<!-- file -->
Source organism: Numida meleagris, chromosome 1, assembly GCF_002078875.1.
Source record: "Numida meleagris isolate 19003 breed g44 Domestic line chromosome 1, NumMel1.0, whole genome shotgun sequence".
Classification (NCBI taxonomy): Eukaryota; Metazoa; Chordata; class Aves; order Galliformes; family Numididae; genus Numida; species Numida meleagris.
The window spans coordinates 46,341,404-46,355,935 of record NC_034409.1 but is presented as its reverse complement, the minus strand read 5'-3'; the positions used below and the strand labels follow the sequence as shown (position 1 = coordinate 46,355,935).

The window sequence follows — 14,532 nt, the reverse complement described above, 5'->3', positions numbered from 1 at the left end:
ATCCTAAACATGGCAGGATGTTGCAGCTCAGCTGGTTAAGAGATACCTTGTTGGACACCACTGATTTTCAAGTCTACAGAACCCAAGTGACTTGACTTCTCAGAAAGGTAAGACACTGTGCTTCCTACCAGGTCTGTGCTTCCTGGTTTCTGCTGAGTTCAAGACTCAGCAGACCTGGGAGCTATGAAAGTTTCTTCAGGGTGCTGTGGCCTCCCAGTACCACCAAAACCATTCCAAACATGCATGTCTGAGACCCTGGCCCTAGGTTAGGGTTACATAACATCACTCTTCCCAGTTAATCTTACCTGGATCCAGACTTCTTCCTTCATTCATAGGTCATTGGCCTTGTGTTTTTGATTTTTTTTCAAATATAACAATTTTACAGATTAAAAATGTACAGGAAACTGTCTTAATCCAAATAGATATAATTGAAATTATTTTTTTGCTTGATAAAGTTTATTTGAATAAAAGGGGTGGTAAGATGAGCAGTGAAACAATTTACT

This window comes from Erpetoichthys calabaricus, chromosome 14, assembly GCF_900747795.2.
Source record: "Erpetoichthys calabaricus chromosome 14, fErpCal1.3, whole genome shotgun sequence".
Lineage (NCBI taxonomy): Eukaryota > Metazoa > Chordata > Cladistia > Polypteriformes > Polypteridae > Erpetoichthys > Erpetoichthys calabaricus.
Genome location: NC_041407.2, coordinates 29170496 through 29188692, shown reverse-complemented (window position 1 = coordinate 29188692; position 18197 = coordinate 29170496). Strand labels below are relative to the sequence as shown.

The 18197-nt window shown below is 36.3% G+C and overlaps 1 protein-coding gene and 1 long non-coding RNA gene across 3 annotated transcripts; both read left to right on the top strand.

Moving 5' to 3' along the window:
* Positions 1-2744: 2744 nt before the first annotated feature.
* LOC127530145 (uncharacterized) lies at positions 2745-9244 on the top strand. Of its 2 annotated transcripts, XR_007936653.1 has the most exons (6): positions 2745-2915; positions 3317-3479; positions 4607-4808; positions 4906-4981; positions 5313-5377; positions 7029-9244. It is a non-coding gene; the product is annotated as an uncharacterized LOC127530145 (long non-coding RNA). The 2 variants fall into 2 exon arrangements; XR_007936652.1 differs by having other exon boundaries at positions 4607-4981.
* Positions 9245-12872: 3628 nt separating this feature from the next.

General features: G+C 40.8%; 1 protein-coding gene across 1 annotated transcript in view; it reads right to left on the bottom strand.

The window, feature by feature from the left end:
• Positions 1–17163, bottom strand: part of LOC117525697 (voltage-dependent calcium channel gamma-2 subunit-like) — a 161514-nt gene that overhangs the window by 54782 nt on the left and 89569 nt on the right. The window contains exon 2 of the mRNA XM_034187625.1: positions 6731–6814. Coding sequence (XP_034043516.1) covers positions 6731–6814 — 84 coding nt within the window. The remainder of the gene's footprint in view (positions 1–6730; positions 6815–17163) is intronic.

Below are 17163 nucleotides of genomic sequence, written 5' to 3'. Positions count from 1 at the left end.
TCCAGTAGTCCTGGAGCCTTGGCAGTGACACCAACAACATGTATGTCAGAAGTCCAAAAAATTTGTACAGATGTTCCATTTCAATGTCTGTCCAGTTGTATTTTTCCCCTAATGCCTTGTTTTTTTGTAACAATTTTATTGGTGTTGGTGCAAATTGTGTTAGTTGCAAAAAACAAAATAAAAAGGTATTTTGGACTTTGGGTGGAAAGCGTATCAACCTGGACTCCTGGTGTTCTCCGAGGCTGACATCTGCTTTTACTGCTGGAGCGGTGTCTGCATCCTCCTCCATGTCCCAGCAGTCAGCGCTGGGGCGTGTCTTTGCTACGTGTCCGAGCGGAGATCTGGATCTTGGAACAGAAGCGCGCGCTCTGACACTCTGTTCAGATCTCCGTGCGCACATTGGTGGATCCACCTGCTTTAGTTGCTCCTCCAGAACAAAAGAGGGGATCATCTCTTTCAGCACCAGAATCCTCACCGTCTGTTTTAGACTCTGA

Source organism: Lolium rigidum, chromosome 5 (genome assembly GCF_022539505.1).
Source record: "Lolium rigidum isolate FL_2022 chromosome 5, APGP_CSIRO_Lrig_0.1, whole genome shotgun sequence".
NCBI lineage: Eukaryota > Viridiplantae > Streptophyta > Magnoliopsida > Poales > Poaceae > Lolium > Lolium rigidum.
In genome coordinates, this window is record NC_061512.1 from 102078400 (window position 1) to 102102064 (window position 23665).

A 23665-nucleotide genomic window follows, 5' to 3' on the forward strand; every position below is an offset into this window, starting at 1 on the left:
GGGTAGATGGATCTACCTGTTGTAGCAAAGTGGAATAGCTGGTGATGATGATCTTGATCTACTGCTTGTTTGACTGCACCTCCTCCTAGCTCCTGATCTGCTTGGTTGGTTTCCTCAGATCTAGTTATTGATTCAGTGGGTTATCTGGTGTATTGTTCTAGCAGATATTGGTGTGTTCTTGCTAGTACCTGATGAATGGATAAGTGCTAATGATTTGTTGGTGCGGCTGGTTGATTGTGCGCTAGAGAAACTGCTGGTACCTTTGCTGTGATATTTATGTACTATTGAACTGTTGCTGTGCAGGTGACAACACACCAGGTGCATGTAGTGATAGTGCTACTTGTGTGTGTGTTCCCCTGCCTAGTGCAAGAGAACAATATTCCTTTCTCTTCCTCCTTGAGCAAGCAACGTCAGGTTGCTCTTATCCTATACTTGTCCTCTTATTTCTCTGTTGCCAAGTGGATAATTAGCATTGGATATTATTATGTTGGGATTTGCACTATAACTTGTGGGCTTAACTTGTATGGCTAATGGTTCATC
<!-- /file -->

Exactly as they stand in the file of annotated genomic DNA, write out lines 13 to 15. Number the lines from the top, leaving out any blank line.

* Positions 1-2744: 2744 nt before the first annotated feature.
* LOC127530145 (uncharacterized) lies at positions 2745-9244 on the top strand. Of its 2 annotated transcripts, XR_007936653.1 has the most exons (6): positions 2745-2915; positions 3317-3479; positions 4607-4808; positions 4906-4981; positions 5313-5377; positions 7029-9244. It is a non-coding gene; the product is annotated as an uncharacterized LOC127530145 (long non-coding RNA). The 2 variants fall into 2 exon arrangements; XR_007936652.1 differs by having other exon boundaries at positions 4607-4981.
* Positions 9245-12872: 3628 nt separating this feature from the next.